Hopper windows are hinged at the bottom and tilt open from the top into the room, blocking wind and precipitation from getting in. They look like small picture windows and usually include screens. Sometimes placed above regular windows, hopper windows are available in a range of sizes, but customers most often opt for hopper windows when looking to provide light and ventilation to a small moisture-prone area like a bathroom or basement. Small spaces like walk-in closets or utility rooms can also benefit from a hopper window's compact size and ventilation capability.
If you are considering hopper windows for your basement, you will want to keep in mind that low windows can present a security concern. Shop for durable glass matched with heavy-duty latches.
Popular brands and costs
Shops like Home Depot, Lowes and Sears Roebuck have vinyl windows in popular brands like Pella and American Craftsman by Andersen for a little less than $100. These economy windows come without screens or grilles but do have low-e glass and are warrantied. According to the Lowes in Athens, Ga. wood windows cost from 20 percent more than vinyl, and clad wood costs another 5 percent more than vinyl.
Materials, colors and stains
Low cost and maintenance-free, vinyl makes up half of the replacement window market according to Consumer Reports. An inexpensive vinyl window is usually white both inside and out, although many mid-range manufacturers offer beige as well. Higher-end brands include vinyl, fiberglass, wood and wood clad options, along with many exterior and interior finishes.
Offering the best of aesthetics and practicality, a clad wood window has a natural wood grain on the interior and a durable low-maintenance exterior of either vinyl or aluminium. Pine and fir are popular choices for the interior, and standard options for the exterior include bronze, white, green, gray and brown. Manufacturers also offer additional specialty finishes and colors, as well as the option to customize.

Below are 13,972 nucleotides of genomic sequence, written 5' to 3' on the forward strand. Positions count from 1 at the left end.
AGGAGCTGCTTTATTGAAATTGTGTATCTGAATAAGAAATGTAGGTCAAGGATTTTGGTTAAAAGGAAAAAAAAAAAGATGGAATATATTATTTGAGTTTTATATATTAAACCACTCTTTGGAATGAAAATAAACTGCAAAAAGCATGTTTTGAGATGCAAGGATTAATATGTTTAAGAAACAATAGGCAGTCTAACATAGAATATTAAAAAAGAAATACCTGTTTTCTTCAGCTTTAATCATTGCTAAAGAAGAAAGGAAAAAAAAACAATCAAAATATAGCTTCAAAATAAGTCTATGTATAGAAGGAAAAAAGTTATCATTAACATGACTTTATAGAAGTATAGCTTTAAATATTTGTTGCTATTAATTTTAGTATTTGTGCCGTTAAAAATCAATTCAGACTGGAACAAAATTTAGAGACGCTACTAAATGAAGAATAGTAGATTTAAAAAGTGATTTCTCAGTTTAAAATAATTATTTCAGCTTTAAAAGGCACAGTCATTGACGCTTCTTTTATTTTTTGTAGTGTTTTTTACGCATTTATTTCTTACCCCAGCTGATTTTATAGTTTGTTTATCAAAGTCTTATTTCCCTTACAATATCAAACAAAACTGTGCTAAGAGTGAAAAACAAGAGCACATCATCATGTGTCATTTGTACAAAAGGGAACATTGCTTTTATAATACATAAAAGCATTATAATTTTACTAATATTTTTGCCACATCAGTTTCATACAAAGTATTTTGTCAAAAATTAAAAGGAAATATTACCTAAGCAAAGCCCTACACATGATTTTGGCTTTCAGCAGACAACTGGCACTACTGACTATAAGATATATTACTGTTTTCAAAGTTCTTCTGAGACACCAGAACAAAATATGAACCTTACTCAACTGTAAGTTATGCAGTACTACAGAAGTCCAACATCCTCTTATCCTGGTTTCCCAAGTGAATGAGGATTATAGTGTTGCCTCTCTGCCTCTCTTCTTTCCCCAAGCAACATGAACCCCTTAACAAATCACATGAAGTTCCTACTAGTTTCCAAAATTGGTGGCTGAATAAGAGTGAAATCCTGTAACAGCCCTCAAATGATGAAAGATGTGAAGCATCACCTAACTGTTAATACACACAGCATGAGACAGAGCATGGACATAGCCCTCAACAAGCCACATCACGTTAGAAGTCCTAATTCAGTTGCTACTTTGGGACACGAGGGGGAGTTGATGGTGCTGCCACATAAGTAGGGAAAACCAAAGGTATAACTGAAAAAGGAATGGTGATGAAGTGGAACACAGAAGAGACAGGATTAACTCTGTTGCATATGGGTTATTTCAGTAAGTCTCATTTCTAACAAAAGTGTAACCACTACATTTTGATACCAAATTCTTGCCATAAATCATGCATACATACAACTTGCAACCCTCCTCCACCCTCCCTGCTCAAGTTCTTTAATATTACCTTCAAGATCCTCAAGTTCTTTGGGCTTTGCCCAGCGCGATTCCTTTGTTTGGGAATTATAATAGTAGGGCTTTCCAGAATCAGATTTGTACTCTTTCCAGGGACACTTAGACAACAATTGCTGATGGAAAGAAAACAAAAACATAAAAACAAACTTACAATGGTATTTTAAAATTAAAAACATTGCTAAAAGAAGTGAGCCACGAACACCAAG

All hopper windows tend to be energy efficient due to a special latch system that creates a compression seal, but you will want to consider the full window. Consumer Reports, for example, found that wood clad and fiberglass windows perform best at preventing cold air and rain from getting inside. The glass you choose will also impact your window's efficiency.
You will find U-Factor and Solar Heat Gain Coefficient [SHGC] energy efficiency test results on just about all windows. The U-Factor measures airflow through a window, while the SHGC evaluates the radiant heat a window allows in. Lower numbers represent better performance and can provide some assurance of a window's efficiency. The Efficient Windows Collective, however, recommends that customers consider all the parts of a window's construction, relying on the National Fenestration Rating Council (NFRC) label on the window for energy-efficiency information. The NFRC evaluates and assigns ratings to the entire window's energy properties.
Where to buy
You can get started shopping immediately by filling out the form on this page for more information. Manufacturers' websites also provide names and locations of dealers and contractors in your area who supply and install the windows of your choice.